Is this trust right for me?

When you establish an education trust, you decide the terms of the trust.  Please consider:

  • Do you want the trust to become operational during your lifetime (a living trust)?
  • Do you want the trust to become operational at the time of your death (a testamentary trust)?
  • Who will control the trust?
  • How the trust property will be used?
  • Who will benefit from the trust?

 

Who can establish this type of trust?

While typically established by a parent, grandparent, or other close relative, anyone one who wishes to make funds available and protect them for a chosen beneficiary or beneficiaries use can establish an education trust.  An attorney will be needed to create the trust as well as to guide the Grantor through the many decisions necessary to properly carry out their wishes through a carefully chosen trustee.

 

How they work…

Since an education trust specifies that trust funds are to be used for education only, in the trust document the Grantor names a trustee and a beneficiary or beneficiaries, and states how trust money is to be used. If the trust is to become operational immediately, upon the establishment of the trust, the Grantor funds the trust by transferring property into it.  If the trust does not become operational until the Grantor’s death, then the trust is funded when the Grantor dies, and assets already identified by the Grantor are transferred into the trust. Once the trust becomes operational, the trustee controls trust property and pays for the beneficiary’s education according to the terms of the trust.

Funeral Trusts

What is an Funeral Trust?

A Funeral Trust is a legal agreement in which an individual (Grantor) sets aside a certain amount of money for the specific purpose of providing funeral and burial expenses for themselves or for another person.  By so doing, the funds set aside by the Grantor MUST ONLY BE USED for these purposes.  RCFS strongly recommends that any pre-paid funeral arrangement be established as an Irrevocable Funeral Trust (IFT) which means that the funds are protected by being held in the trust but can be designated to be paid to a specific funeral home at the time of need.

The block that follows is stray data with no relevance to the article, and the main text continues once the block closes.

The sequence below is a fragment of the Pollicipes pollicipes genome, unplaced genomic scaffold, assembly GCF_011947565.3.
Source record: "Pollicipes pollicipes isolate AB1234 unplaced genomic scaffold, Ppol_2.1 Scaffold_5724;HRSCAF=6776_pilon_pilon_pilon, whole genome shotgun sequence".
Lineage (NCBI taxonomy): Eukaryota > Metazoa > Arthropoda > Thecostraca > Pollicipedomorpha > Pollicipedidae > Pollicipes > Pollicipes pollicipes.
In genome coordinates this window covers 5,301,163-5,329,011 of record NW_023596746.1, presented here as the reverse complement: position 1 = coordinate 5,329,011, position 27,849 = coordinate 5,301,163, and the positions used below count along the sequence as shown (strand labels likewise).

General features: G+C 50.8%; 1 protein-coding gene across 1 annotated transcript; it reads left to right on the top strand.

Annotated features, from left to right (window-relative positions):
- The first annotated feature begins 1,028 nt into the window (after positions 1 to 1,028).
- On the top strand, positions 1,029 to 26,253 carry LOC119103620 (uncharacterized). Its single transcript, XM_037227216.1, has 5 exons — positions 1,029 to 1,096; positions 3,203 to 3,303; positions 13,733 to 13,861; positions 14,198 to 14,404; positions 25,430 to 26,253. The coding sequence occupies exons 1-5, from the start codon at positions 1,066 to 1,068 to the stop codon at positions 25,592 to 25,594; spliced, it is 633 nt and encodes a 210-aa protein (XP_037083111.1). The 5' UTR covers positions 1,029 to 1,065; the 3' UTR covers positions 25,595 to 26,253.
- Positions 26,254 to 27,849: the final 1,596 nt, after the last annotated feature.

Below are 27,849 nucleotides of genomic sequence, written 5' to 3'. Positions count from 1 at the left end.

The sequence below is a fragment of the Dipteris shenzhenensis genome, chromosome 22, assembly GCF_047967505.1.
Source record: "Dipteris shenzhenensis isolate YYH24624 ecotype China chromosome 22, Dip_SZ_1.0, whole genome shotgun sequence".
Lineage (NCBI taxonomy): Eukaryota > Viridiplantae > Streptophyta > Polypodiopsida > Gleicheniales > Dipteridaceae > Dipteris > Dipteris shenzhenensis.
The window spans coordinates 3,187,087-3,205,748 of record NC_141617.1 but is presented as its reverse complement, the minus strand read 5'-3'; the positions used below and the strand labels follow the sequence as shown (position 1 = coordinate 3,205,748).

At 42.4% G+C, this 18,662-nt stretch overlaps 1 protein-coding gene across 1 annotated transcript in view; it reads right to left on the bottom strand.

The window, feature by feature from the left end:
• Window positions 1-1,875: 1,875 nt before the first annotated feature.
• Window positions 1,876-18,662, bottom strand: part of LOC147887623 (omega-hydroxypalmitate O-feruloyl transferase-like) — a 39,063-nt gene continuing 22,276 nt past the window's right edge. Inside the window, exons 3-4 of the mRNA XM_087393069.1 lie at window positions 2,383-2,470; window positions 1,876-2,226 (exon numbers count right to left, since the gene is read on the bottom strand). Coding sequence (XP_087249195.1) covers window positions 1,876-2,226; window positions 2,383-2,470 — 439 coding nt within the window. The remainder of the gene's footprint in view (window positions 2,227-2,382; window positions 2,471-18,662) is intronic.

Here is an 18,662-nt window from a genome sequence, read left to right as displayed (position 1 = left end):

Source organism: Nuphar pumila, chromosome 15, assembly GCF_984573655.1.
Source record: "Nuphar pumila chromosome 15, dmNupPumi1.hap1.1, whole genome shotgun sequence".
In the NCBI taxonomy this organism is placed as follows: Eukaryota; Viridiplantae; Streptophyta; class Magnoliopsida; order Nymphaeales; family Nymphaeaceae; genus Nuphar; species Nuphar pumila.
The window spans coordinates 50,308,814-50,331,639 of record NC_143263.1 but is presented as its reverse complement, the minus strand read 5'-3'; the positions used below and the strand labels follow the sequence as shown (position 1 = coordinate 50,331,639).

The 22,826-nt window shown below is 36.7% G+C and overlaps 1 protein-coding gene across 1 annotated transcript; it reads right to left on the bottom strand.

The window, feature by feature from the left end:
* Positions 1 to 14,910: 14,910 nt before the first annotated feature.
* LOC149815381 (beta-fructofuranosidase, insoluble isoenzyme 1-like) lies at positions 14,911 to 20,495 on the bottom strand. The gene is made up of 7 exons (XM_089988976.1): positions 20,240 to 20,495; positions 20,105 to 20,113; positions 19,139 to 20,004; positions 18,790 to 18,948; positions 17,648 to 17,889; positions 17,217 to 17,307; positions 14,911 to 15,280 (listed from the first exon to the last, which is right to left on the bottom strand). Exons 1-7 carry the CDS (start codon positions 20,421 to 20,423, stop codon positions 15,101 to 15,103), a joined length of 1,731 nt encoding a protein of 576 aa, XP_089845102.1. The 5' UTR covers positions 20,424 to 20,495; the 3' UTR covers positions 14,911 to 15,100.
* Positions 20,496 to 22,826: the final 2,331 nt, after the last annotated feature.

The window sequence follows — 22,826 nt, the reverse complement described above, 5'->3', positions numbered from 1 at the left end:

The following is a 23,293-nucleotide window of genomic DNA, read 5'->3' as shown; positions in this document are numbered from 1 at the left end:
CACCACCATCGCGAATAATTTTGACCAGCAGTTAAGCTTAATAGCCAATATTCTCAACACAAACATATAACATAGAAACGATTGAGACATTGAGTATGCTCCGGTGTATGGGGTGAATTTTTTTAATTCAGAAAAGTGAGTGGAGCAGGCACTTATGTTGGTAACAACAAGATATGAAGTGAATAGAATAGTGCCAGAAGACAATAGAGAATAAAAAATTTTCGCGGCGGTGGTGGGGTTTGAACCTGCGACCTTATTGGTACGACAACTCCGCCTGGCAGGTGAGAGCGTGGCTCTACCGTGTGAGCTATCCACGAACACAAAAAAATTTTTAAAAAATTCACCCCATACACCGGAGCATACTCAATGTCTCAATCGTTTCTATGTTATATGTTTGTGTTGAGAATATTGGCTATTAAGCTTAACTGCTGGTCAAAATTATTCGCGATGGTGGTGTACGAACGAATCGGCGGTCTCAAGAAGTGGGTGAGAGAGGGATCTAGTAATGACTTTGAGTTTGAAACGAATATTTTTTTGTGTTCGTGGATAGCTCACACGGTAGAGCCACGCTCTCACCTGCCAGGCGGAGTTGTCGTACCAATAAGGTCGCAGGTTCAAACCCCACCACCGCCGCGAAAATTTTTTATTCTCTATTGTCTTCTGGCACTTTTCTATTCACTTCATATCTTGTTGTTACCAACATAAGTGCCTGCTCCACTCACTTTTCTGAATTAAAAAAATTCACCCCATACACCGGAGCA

Is this trust right for me?

In addition to creating peace of mind by knowing that funeral and burial funds will be available when needed, IFT’s are also an invaluable Medicaid planning tool.  These trusts do not violate Medicaid’s sixty-month (60 month) look-back period.  This means that there is no penalty for creating this type of funeral trust with assets that would otherwise be considered as countable against . For individuals already receiving  Medicaid benefits, or for anyone who is seeking to legally spend down their countable assets so they can meet Medicaid’s asset limit to become eligible for benefits, this arrangement is safest and best.

 

Who can establish this type of trust?

These trusts can be self-established as well as self-funded.  Additionally, they may be established for an individual by a Spouse, a Parent, a Grand Parent, another family member or a friend.  A Power of Attorney, or a Legal Guardian can also establish these trusts.

 

How they work…

Besides helping individuals become eligible for Medicaid benefits, one major additional benefit to establishing an Irrevocable Funeral Trust is that they enable families to pre-pay for the costs of a funeral without having to pay the funds directly to a particular funeral home. Pre-paid funeral plans, pre-need funeral plans, and similar arrangements are usually established through a funeral home.  Like any other business, it is not impossible for funeral homes to go out of business.  Under certain circumstances, families who have pre-paid directly to that funeral home may lose their money.

 

In Pennsylvania, it is up to each county to establish the maximum amount of money that can be placed in an IFT.  These amounts can vary greatly.  In 2019, they ranged from about $7,300.00 to $20,500.00.  Also, under certain circumstances, there is a 25% amount that is allowed for Extraordinary Costs.  It is best to check with the local County Assistance Office to determine the amount you can protect.